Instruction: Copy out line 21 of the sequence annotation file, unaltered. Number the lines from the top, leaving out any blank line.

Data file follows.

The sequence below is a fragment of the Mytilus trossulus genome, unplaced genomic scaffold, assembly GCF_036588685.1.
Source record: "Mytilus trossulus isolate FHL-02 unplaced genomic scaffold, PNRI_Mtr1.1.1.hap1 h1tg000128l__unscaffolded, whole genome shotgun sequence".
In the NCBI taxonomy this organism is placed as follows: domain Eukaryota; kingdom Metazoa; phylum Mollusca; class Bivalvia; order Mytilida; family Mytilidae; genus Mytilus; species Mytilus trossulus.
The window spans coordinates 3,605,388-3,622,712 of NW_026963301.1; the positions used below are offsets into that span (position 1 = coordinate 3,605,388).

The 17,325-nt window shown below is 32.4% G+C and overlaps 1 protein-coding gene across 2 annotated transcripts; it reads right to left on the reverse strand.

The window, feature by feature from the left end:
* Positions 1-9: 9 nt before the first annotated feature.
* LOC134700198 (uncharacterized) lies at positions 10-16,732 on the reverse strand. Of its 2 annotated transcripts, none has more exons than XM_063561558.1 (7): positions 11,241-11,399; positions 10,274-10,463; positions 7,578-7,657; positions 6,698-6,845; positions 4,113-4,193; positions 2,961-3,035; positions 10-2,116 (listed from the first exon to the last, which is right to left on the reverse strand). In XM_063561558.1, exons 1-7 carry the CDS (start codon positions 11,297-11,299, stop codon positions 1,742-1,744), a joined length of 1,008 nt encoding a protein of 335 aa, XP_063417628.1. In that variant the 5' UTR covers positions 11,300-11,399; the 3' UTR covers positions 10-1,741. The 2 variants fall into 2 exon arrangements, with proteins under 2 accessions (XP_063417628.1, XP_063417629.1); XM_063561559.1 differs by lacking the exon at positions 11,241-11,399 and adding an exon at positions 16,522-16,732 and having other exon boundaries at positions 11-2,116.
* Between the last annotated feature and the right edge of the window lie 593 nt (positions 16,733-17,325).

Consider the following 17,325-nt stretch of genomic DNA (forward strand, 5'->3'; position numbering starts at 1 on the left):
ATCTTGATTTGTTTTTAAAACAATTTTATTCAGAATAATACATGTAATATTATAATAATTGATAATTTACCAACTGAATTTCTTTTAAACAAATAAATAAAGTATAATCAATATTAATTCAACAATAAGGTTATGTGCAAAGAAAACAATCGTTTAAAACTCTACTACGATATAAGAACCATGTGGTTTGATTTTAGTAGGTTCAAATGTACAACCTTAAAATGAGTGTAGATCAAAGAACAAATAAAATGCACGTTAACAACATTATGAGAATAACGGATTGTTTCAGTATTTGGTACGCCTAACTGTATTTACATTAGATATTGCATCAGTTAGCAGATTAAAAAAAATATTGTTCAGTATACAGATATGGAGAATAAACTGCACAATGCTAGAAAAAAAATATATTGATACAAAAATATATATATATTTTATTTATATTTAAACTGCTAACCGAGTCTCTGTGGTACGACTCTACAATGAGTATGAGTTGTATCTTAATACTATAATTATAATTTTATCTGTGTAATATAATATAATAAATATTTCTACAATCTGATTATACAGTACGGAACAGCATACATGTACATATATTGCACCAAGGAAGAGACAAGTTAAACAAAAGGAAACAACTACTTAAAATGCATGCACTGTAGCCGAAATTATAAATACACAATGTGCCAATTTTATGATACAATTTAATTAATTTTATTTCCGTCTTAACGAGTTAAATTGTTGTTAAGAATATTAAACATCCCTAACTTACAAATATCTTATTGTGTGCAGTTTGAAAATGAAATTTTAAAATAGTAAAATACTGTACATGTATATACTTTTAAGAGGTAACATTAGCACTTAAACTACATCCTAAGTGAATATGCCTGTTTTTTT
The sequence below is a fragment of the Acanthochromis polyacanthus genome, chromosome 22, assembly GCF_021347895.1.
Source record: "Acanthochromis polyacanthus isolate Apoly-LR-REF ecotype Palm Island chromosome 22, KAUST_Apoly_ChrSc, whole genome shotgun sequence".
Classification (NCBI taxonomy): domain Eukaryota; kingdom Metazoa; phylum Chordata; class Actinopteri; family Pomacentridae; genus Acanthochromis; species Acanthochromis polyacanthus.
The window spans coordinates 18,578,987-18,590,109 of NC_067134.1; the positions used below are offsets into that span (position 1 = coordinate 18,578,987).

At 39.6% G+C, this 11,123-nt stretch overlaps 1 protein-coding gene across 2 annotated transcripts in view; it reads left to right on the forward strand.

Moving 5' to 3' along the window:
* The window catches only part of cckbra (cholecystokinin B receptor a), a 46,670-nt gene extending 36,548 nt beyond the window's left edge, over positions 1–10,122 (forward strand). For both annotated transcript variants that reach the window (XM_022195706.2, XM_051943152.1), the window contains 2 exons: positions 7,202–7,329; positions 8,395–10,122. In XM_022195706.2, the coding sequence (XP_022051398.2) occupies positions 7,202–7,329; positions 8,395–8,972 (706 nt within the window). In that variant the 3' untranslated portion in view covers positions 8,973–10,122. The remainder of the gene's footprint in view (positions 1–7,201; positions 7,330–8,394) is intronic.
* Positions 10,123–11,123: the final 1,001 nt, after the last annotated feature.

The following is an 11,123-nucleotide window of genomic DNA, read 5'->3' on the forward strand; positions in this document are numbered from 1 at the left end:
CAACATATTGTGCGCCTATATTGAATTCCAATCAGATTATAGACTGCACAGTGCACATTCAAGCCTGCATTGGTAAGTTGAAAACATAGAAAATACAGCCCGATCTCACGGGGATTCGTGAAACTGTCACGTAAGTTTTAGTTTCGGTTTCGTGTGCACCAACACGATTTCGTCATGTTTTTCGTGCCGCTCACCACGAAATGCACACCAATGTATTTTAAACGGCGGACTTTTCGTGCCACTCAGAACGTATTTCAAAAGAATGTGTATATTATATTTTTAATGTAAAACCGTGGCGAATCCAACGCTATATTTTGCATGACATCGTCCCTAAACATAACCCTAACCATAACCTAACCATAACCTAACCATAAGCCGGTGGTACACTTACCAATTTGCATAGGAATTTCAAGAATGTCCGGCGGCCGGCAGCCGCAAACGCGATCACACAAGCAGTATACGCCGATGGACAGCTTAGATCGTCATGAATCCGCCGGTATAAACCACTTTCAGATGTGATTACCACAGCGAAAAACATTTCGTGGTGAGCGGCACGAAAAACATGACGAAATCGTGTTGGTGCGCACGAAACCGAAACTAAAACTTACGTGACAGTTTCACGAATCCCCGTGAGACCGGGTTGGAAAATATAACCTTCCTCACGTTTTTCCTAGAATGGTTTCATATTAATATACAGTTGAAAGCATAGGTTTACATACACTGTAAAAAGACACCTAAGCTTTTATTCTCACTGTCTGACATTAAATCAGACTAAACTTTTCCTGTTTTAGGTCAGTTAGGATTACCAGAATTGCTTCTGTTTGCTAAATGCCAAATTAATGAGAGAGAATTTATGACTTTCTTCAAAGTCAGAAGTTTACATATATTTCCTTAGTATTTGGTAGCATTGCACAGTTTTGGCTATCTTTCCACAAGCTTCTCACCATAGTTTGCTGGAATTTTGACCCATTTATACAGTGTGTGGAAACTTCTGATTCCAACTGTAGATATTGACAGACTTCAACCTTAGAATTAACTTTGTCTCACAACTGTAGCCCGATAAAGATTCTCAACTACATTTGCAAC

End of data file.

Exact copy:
CAACATATTGTGCGCCTATATTGAATTCCAATCAGATTATAGACTGCACAGTGCACATTCAAGCCTGCATTGGTAAGTTGAAAACATAGAAAATACAGCCCGATCTCACGGGGATTCGTGAAACTGTCACGTAAGTTTTAGTTTCGGTTTCGTGTGCACCAACACGATTTCGTCATGTTTTTCGTGCCGCTCACCACGAAATGCACACCAATGTATTTTAAACGGCGGACTTTTCGTGCCACTCAGAACGTATTTCAAAAGAATGTGTATATTATATTTTTAATGTAAAACCGTGGCGAATCCAACGCTATATTTTGCATGACATCGTCCCTAAACATAACCCTAACCATAACCTAACCATAACCTAACCATAAGCCGGTGGTACACTTACCAATTTGCATAGGAATTTCAAGAATGTCCGGCGGCCGGCAGCCGCAAACGCGATCACACAAGCAGTATACGCCGATGGACAGCTTAGATCGTCATGAATCCGCCGGTATAAACCACTTTCAGATGTGATTACCACAGCGAAAAACATTTCGTGGTGAGCGGCACGAAAAACATGACGAAATCGTGTTGGTGCGCACGAAACCGAAACTAAAACTTACGTGACAGTTTCACGAATCCCCGTGAGACCGGGTTGGAAAATATAACCTTCCTCACGTTTTTCCTAGAATGGTTTCATATTAATATACAGTTGAAAGCATAGGTTTACATACACTGTAAAAAGACACCTAAGCTTTTATTCTCACTGTCTGACATTAAATCAGACTAAACTTTTCCTGTTTTAGGTCAGTTAGGATTACCAGAATTGCTTCTGTTTGCTAAATGCCAAATTAATGAGAGAGAATTTATGACTTTCTTCAAAGTCAGAAGTTTACATATATTTCCTTAGTATTTGGTAGCATTGCACAGTTTTGGCTATCTTTCCACAAGCTTCTCACCATAGTTTGCTGGAATTTTGACCCATTTATACAGTGTGTGGAAACTTCTGATTCCAACTGTAGATATTGACAGACTTCAACCTTAGAATTAACTTTGTCTCACAACTGTAGCCCGATAAAGATTCTCAACTACATTTGCAAC